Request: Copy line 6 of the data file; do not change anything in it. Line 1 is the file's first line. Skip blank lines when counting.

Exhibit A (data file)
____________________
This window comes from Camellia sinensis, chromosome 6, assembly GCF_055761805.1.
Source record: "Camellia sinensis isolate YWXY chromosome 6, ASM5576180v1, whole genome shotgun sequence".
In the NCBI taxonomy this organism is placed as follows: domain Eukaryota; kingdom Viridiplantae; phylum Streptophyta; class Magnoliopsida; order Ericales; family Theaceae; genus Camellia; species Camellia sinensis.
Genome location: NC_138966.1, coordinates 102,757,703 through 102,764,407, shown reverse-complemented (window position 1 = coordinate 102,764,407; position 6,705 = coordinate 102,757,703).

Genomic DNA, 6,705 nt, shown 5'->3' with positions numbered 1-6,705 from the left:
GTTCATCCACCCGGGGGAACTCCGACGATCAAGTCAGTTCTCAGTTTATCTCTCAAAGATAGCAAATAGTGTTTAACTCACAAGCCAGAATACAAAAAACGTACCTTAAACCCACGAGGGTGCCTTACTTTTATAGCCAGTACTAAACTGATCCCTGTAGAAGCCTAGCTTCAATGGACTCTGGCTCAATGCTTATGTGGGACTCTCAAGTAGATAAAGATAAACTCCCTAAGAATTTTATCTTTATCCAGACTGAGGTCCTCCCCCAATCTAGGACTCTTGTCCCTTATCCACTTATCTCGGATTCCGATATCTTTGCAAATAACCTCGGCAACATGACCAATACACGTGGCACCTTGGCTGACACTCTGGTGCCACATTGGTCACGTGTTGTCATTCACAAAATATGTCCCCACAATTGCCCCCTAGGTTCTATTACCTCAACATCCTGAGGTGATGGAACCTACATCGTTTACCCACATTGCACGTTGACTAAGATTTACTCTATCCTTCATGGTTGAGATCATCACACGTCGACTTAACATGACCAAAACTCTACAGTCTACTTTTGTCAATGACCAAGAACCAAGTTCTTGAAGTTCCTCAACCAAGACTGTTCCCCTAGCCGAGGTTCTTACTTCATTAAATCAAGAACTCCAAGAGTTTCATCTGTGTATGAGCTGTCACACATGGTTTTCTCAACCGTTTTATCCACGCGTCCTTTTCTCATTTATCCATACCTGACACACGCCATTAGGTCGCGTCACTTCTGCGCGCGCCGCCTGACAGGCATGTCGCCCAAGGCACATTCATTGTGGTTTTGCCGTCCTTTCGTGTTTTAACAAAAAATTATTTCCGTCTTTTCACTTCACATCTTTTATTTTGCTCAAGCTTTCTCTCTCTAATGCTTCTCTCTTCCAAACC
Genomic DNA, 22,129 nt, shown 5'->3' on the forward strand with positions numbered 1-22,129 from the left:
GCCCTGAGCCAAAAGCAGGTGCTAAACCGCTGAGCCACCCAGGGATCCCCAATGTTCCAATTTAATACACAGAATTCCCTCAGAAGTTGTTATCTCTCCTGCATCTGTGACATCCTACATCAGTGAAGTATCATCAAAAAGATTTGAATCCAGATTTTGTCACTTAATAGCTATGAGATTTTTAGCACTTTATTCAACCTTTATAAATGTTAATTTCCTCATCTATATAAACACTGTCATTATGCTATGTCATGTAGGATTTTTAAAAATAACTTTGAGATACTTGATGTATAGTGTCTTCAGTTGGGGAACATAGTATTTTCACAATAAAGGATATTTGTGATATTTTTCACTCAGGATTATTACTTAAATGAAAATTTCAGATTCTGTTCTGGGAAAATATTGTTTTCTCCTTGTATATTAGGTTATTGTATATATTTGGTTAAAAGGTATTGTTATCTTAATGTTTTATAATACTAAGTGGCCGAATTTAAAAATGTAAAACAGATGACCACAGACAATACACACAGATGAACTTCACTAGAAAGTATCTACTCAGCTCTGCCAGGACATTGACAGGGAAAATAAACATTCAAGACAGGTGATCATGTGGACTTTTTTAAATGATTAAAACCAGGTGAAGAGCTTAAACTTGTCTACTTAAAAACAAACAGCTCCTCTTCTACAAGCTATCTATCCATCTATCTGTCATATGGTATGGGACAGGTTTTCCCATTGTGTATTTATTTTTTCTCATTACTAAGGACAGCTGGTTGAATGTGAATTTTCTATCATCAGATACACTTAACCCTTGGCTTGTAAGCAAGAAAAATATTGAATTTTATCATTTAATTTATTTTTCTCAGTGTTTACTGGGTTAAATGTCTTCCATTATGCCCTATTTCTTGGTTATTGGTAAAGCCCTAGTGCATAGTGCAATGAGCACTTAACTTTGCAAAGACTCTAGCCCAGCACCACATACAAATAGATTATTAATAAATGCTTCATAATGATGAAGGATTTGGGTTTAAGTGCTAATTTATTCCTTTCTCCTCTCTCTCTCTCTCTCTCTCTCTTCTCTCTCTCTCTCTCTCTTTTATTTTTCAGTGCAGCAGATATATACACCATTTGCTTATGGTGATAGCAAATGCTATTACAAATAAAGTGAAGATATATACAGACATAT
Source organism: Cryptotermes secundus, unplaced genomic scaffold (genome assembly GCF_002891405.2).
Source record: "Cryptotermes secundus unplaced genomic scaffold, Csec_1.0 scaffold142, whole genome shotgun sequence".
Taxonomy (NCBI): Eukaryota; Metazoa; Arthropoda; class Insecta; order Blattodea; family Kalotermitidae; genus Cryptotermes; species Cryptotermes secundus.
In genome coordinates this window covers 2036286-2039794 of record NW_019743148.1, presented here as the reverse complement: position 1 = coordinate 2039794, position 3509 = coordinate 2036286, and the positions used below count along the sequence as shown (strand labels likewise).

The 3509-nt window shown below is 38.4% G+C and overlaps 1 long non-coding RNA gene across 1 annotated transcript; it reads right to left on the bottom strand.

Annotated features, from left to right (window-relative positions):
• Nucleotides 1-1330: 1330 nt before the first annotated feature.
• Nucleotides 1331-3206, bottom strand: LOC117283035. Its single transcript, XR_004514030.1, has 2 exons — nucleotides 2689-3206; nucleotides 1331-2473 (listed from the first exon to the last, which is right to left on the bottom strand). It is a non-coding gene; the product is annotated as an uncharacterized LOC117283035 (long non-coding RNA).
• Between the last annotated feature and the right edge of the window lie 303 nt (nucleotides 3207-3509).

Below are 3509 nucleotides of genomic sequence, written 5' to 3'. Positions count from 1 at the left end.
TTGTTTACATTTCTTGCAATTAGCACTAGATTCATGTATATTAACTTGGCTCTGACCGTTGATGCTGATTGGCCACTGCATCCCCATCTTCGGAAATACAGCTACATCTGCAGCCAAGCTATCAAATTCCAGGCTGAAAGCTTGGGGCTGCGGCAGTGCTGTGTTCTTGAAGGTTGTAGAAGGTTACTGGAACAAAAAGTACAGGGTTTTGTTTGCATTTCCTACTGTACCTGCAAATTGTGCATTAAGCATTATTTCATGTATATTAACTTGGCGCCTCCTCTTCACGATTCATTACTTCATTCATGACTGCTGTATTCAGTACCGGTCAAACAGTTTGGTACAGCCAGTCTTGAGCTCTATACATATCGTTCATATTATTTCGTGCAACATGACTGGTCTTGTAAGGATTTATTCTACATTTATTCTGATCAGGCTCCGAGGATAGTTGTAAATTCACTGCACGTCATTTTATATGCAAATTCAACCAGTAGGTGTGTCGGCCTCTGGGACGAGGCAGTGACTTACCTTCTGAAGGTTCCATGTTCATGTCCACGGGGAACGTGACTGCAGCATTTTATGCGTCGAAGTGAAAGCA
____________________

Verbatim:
GTTCATCCACCCGGGGGAACTCCGACGATCAAGTCAGTTCTCAGTTTATCTCTCAAAGATAGCAAATAGTGTTTAACTCACAAGCCAGAATACAAAAAACGTACCTTAAACCCACGAGGGTGCCTTACTTTTATAGCCAGTACTAAACTGATCCCTGTAGAAGCCTAGCTTCAATGGACTCTGGCTCAATGCTTATGTGGGACTCTCAAGTAGATAAAGATAAACTCCCTAAGAATTTTATCTTTATCCAGACTGAGGTCCTCCCCCAATCTAGGACTCTTGTCCCTTATCCACTTATCTCGGATTCCGATATCTTTGCAAATAACCTCGGCAACATGACCAATACACGTGGCACCTTGGCTGACACTCTGGTGCCACATTGGTCACGTGTTGTCATTCACAAAATATGTCCCCACAATTGCCCCCTAGGTTCTATTACCTCAACATCCTGAGGTGATGGAACCTACATCGTTTACCCACATTGCACGTTGACTAAGATTTACTCTATCCTTCATGGTTGAGATCATCACACGTCGACTTAACATGACCAAAACTCTACAGTCTACTTTTGTCAATGACCAAGAACCAAGTTCTTGAAGTTCCTCAACCAAGACTGTTCCCCTAGCCGAGGTTCTTACTTCATTAAATCAAGAACTCCAAGAGTTTCATCTGTGTATGAGCTGTCACACATGGTTTTCTCAACCGTTTTATCCACGCGTCCTTTTCTCATTTATCCATACCTGACACACGCCATTAGGTCGCGTCACTTCTGCGCGCGCCGCCTGACAGGCATGTCGCCCAAGGCACATTCATTGTGGTTTTGCCGTCCTTTCGTGTTTTAACAAAAAATTATTTCCGTCTTTTCACTTCACATCTTTTATTTTGCTCAAGCTTTCTCTCTCTAATGCTTCTCTCTTCCAAACC